Last year we blogged about the District Court’s opinion in McDonald v. Indemnity Insurance, 2013 U.S. LEXIS 138068 (W.D. KY). At that time, the Court held the Plaintiff could not establish an MSP private cause of action against the defendant, but declined to enter judgment until the Parties provided additional briefing on the MSP statute in light of the Bio-Medical Applications of Tennessee, Inc. v. Central States Southeast and Southwest Areas Health and Welfare Fund, 656 F.3d 277 (6th Cir. 2011). The Parties briefed these issues, but shortly thereafter, the Sixth Circuit Court of Appeals decided Michigan Spine and Brain Surgeons, PLLC v. State Farm Mutual Insurance Company, No. 13-2430, 2014 WL 3440644 (6th Cir. July 16, 2014). Although the District Court was strongly considering disallowing Plaintiff the private cause of action, it has changed its position. In a stunning opinion, the District Court granted Plaintiff not only a private cause of action right, but a summary award of $184,514.24. This amount represents the double damages for conditional payments previously paid by the Defendant to Medicare. It is the first decision we are aware of, in a Non-Group Health Plan setting, awarding double damages.
This new decision is a game changer. As the court ordered Indemnity Insurance to “pay again” even though it had already paid to Medicare based upon the reasoning that Indemnity Insurance paid Medicare only after the lawsuit was brought against it. As the court states:
The private cause of action provision allows for damages ‘in an amount double the amount otherwise provided’ – the purpose being to encourage beneficiaries to bring claims even if Medicare has already paid the beneficiaries’ expenses. Once a private cause of action claim has been lodged against a defendant, a defendant cannot escape the double damages provided for in that provision by paying single damages to Medicare.
Insurance companies and self-insureds should take immediate notice of this decision. The defendant, Indemnity Insurance, denied workers’ compensation benefits to Plaintiff as it had believed the accident occurred outside the course and scope of employment. The Kentucky Workers’ Compensation Board found in favor of the Plaintiff and awarded medical benefits. The Defendant took no action with regard to Medicare after that ruling to identify conditional payments that were owed, until Plaintiff filed this recovery action. Defendant took the position that after the filing of the lawsuit (more than 2 years later), it secured a demand letter from Medicare and paid it. The court was not persuaded. The rationale for the MSP private cause of action would be frustrated if such “no harm, no foul” argument would allow to stand. The purpose of the MSP private cause of action is to encourage beneficiaries to bring claims even if Medicare has already paid the beneficiary’s expenses after an action claim has been lodged.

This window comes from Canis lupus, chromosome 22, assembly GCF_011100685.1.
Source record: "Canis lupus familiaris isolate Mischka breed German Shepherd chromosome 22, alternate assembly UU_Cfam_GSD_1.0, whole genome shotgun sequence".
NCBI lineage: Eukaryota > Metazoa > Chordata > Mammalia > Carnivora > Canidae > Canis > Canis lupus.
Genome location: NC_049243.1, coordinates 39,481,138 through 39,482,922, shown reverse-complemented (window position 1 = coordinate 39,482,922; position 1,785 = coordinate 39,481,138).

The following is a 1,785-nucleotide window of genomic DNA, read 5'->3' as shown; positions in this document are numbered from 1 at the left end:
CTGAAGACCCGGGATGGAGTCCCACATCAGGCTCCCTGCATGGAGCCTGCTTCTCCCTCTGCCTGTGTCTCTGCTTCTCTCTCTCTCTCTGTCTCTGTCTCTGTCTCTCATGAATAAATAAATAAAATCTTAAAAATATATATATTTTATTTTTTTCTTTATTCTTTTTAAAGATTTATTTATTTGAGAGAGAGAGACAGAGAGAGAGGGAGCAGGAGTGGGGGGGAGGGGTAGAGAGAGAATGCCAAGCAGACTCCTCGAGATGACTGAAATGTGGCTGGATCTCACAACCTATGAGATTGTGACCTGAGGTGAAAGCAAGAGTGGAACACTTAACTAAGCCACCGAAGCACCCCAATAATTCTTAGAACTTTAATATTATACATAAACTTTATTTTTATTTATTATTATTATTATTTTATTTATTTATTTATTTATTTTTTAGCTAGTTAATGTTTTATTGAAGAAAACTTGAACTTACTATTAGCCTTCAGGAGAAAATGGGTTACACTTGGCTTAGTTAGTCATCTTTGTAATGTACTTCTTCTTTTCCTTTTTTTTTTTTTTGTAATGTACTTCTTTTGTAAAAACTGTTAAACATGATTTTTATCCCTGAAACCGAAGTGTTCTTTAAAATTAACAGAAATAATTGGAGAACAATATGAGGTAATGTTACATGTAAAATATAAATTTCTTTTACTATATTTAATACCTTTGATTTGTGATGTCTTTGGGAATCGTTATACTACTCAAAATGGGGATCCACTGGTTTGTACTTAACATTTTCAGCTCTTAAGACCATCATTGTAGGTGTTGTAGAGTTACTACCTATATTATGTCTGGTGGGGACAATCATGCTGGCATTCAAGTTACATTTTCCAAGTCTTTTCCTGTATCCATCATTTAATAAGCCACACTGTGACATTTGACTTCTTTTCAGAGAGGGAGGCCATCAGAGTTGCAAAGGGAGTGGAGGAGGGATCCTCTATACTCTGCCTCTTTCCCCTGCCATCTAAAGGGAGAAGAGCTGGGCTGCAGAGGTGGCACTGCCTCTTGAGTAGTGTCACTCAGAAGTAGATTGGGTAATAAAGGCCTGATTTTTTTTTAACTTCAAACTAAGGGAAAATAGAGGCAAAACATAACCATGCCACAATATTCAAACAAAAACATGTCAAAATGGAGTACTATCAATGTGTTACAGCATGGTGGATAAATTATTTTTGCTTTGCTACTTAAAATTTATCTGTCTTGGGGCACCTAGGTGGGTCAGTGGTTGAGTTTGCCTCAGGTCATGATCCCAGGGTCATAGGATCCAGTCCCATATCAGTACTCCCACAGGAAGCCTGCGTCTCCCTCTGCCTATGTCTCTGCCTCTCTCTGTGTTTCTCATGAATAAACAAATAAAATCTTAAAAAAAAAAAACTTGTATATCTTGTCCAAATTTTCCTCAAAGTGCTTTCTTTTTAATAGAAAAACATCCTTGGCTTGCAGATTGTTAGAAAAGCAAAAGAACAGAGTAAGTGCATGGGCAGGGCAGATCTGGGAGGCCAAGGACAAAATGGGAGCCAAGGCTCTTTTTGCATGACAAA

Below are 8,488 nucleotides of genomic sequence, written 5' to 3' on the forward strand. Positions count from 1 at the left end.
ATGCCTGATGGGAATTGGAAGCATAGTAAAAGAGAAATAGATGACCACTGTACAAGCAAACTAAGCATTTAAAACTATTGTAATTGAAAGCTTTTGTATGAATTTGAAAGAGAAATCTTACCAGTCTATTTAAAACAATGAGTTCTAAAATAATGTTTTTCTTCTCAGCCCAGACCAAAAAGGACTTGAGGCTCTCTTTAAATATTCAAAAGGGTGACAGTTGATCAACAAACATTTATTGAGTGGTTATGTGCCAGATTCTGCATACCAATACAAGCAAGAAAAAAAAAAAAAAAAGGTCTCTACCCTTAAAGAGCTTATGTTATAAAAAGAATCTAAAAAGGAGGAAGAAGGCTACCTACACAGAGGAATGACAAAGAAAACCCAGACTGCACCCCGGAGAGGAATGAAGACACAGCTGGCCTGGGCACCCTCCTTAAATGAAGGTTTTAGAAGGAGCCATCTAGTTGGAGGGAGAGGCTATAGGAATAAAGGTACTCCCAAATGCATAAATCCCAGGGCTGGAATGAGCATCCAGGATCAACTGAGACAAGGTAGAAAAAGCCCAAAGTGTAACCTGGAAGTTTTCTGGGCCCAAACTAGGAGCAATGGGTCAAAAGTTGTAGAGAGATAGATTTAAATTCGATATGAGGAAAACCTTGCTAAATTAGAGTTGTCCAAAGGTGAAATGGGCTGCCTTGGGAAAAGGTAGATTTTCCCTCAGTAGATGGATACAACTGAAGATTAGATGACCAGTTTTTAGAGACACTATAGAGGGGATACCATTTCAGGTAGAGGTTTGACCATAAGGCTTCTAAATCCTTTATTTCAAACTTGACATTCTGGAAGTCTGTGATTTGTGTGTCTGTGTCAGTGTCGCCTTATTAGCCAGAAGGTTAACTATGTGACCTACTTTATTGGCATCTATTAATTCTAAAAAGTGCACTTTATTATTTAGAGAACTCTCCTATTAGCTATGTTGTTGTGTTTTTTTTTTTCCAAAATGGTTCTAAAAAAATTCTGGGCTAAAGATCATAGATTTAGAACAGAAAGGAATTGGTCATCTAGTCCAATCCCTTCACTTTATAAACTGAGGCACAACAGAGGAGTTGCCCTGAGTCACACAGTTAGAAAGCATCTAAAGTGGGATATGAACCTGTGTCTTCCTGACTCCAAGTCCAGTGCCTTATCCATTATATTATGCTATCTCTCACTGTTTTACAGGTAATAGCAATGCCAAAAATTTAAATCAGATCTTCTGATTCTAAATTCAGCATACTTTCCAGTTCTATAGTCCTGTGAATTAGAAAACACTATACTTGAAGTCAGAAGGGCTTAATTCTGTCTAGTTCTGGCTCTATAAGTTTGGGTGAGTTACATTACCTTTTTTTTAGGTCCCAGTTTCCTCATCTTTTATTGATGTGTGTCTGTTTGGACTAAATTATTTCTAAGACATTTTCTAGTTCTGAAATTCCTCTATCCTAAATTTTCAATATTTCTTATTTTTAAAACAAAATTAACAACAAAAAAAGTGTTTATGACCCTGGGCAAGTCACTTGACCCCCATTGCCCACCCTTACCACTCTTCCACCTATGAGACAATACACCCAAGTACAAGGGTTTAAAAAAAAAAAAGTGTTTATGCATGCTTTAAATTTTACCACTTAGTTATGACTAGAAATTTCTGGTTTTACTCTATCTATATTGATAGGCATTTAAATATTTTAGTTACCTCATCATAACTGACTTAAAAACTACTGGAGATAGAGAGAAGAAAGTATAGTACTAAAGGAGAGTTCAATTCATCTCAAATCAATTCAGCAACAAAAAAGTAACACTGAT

Franco Signor Commentary: This decision is a game changer. Identifying Medicare’s conditional payments and prompt payment is now required in the Sixth Circuit to avoid an MSP private cause of action. Closing a claims file, but leaving conditional payments open, can expose the Defendant/Employer to double damages. The application of the MSP private cause of action certainly points to the need to ensure Medicare is repaid prior to such lawsuits being commenced. Otherwise, defendants are exposed to the “pay again” provision. It is unclear if this ruling will be appealed. The Sixth Circuit Court of Appeals has already established that is favors such private cause of actions. The decision, if left alone, will serve as strong precedent for other jurisdictions. To avoid this exposure, contact us and let us put together a conditional payment management program custom tailored to fit your program’s needs!